If you’re working in a volatile environment or building an innovative product, you might want to include some lean principles in this process, indicating the tasks with the highest risk (with a blue dot, for example). Issues that combine high risk and user pain points will be the first to tackle.


Planning release increments

With a very visual representation of your product’s scope and a good indication of prioritized tasks, it’s time to start planning your product increments. Remember: these are neither features nor sprints, but functionality — like this overexhausted image shows.

Draw a horizontal line below the map, leaving above it only the bare essentials needed to either:

  • run your first experiments to validate that the product works,
  • have a working prototype to assess technical feasibility,
  • or launch your beta version, if you’re feeling lucky (I’m guilty of doing this most of the time)

Then draw another line, and leave the tasks above it for the second increment, and so on.


Our experience with some common problems


Multiple user flows in one story map

Often a map might require multiple user personas, so how do you combine them into this one flow? It doesn’t matter. If there’s a sequential relationship, like an editor who needs to write an article so that a reader can later share it, then indicate it in the map. Have the editor’s flow first, but don’t forget to indicate the personas over each flow.


Recurring user tasks

What if there’s a recurring flow, like a freelancer logging in every day to register their hours? You don’t have to repeat it — just add it once, with all the possible task variations. In the end, it doesn’t matter if the entire backbone of your map makes sense as a continuous narrative. More important is the shared team understanding of the users’ tasks. The moments when a teammate walks to the other edge of the wall to point at something and says, “hey, but this user is doing this, remember?” are the ones that stay with you after the workshops and are of most value.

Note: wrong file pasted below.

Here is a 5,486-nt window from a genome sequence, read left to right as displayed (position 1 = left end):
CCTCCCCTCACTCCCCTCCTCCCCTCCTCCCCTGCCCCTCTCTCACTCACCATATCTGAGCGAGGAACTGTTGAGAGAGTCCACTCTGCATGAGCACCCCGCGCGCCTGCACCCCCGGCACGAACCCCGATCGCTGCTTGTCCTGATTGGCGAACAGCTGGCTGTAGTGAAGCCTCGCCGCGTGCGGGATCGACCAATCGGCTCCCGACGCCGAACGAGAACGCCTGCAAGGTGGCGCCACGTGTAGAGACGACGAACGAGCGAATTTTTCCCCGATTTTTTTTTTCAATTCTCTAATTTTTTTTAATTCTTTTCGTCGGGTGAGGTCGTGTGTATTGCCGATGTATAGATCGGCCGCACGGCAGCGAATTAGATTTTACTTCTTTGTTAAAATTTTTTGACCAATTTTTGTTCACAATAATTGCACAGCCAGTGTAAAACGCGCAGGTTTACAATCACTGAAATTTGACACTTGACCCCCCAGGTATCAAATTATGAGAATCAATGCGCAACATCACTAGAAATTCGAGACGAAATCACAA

As it is, or as it will be?

This is the question I often stumble upon before starting a workshop: should I focus the map on the current or the future state of a service? If I choose the latter, then how do I indicate and separate current steps from new ideas?

So far I’ve combined both current and future states, but this has led to some waste and noise in my map. I haven’t practiced this a lot, but I’d like to see how I can combine the story map of an existing condition with user scenarios. For that, I’ll write a follow up blog post.


Documenting things

Now you have your backlog ready, it’s time to digitize it and pass it on to your favorite task management app. Unfortunately, so far I haven’t found a good alternative to just typing up what you see on the wall, but once you’re past that step you can use something like StoriesOnBoard. This service also comes with some integration plugins, so you can then import the product increments on your Jira backlog.


Keep it agile

A common mantra of agile is “you are being agile, not doing agile”. I’ve spent so much time agonizing over the aforementioned details and whether I’m “doing it right” that I’ve failed to enjoy the benefits of this method. Even in Jeff Patton’s book, where the Story Mapping method is introduced, you’ll find multiple versions of story maps and different ways of using them.

Don’t stress over the in-betweens. The end result should be a list of functionalities, product increments and, most importantly, common understanding between the team of what value each release will deliver.